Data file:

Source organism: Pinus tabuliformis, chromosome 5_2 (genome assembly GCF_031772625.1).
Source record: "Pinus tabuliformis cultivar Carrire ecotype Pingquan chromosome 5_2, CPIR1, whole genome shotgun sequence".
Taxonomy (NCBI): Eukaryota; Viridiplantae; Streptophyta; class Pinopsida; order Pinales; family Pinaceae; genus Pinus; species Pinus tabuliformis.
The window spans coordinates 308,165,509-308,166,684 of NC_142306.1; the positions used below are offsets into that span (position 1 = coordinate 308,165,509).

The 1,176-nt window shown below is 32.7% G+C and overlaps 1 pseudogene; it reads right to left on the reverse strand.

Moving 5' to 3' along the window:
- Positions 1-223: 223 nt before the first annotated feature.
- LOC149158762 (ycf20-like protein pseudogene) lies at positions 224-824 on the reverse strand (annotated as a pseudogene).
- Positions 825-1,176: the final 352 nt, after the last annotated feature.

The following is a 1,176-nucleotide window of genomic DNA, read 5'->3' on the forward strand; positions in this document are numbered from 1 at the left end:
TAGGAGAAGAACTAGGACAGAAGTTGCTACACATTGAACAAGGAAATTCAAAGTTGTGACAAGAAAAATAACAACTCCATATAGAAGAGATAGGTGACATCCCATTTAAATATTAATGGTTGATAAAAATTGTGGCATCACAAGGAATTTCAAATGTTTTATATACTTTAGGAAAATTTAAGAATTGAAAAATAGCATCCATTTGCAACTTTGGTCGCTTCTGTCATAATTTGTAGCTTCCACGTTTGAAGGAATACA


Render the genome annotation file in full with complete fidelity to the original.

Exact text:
Source organism: Pinus tabuliformis, chromosome 5_2 (genome assembly GCF_031772625.1).
Source record: "Pinus tabuliformis cultivar Carrire ecotype Pingquan chromosome 5_2, CPIR1, whole genome shotgun sequence".
Taxonomy (NCBI): Eukaryota; Viridiplantae; Streptophyta; class Pinopsida; order Pinales; family Pinaceae; genus Pinus; species Pinus tabuliformis.
The window spans coordinates 308,165,509-308,166,684 of NC_142306.1; the positions used below are offsets into that span (position 1 = coordinate 308,165,509).

The 1,176-nt window shown below is 32.7% G+C and overlaps 1 pseudogene; it reads right to left on the reverse strand.

Moving 5' to 3' along the window:
- Positions 1-223: 223 nt before the first annotated feature.
- LOC149158762 (ycf20-like protein pseudogene) lies at positions 224-824 on the reverse strand (annotated as a pseudogene).
- Positions 825-1,176: the final 352 nt, after the last annotated feature.

The following is a 1,176-nucleotide window of genomic DNA, read 5'->3' on the forward strand; positions in this document are numbered from 1 at the left end:
TAGGAGAAGAACTAGGACAGAAGTTGCTACACATTGAACAAGGAAATTCAAAGTTGTGACAAGAAAAATAACAACTCCATATAGAAGAGATAGGTGACATCCCATTTAAATATTAATGGTTGATAAAAATTGTGGCATCACAAGGAATTTCAAATGTTTTATATACTTTAGGAAAATTTAAGAATTGAAAAATAGCATCCATTTGCAACTTTGGTCGCTTCTGTCATAATTTGTAGCTTCCACGTTTGAAGGAATACA